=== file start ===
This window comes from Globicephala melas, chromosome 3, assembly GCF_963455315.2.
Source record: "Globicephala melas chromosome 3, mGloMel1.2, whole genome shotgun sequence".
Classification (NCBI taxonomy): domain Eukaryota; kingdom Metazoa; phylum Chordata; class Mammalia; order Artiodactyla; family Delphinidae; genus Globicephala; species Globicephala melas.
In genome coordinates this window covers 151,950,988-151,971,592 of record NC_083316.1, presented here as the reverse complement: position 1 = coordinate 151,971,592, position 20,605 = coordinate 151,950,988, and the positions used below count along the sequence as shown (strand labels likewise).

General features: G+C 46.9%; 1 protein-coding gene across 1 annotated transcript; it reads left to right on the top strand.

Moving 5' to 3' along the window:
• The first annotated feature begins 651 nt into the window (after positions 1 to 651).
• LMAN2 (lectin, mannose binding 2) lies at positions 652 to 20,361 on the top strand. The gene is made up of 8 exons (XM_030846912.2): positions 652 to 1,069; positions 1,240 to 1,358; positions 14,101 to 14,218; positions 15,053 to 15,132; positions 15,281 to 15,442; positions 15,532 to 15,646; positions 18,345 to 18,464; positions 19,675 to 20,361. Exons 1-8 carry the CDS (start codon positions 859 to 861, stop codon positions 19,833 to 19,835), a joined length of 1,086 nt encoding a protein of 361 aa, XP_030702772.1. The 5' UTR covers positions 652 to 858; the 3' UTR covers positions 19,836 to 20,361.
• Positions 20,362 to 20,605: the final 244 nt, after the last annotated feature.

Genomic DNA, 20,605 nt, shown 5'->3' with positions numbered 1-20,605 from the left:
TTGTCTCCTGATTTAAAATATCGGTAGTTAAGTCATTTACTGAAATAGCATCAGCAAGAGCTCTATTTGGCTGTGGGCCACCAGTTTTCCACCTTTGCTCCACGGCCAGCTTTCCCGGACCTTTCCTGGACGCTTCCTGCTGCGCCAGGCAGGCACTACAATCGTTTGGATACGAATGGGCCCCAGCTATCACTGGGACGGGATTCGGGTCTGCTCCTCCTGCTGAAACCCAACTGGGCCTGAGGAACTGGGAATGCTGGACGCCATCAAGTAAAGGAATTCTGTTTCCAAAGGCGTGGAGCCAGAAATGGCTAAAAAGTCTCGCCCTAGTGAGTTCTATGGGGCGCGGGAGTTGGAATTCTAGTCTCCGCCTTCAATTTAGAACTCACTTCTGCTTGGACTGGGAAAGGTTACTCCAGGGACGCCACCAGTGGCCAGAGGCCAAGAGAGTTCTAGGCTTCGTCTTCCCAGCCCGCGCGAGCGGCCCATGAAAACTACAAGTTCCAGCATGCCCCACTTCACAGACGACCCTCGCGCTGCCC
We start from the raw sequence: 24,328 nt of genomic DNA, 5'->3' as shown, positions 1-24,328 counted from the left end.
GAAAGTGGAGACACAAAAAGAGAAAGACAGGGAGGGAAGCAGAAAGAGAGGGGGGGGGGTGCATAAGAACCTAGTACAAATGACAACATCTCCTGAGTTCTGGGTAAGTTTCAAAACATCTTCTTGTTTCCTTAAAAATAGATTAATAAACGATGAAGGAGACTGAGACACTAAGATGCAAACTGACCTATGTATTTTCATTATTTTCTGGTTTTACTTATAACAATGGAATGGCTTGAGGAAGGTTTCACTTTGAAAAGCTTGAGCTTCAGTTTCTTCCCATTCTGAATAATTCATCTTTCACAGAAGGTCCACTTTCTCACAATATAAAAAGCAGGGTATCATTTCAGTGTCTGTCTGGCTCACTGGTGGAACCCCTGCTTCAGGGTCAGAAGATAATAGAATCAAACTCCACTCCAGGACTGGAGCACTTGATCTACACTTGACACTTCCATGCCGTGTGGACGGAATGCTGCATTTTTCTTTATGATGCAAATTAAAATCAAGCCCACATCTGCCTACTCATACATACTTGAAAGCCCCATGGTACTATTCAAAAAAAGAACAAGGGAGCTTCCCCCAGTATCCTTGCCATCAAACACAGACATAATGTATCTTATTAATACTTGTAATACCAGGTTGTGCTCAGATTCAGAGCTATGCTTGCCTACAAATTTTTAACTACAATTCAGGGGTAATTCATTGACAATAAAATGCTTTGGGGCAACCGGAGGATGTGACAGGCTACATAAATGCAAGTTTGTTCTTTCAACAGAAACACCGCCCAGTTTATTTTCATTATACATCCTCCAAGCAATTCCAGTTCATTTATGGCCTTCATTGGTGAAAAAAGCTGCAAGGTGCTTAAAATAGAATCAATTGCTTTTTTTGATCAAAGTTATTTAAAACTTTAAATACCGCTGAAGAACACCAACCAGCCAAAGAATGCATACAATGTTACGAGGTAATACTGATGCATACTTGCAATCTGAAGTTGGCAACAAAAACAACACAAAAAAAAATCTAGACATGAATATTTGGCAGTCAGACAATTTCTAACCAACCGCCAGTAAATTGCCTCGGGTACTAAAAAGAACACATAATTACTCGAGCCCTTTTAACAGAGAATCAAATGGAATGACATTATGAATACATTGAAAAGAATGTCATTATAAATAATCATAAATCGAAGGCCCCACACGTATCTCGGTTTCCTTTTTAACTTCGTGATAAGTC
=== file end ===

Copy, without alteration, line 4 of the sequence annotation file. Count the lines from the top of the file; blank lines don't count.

In genome coordinates this window covers 151,950,988-151,971,592 of record NC_083316.1, presented here as the reverse complement: position 1 = coordinate 151,971,592, position 20,605 = coordinate 151,950,988, and the positions used below count along the sequence as shown (strand labels likewise).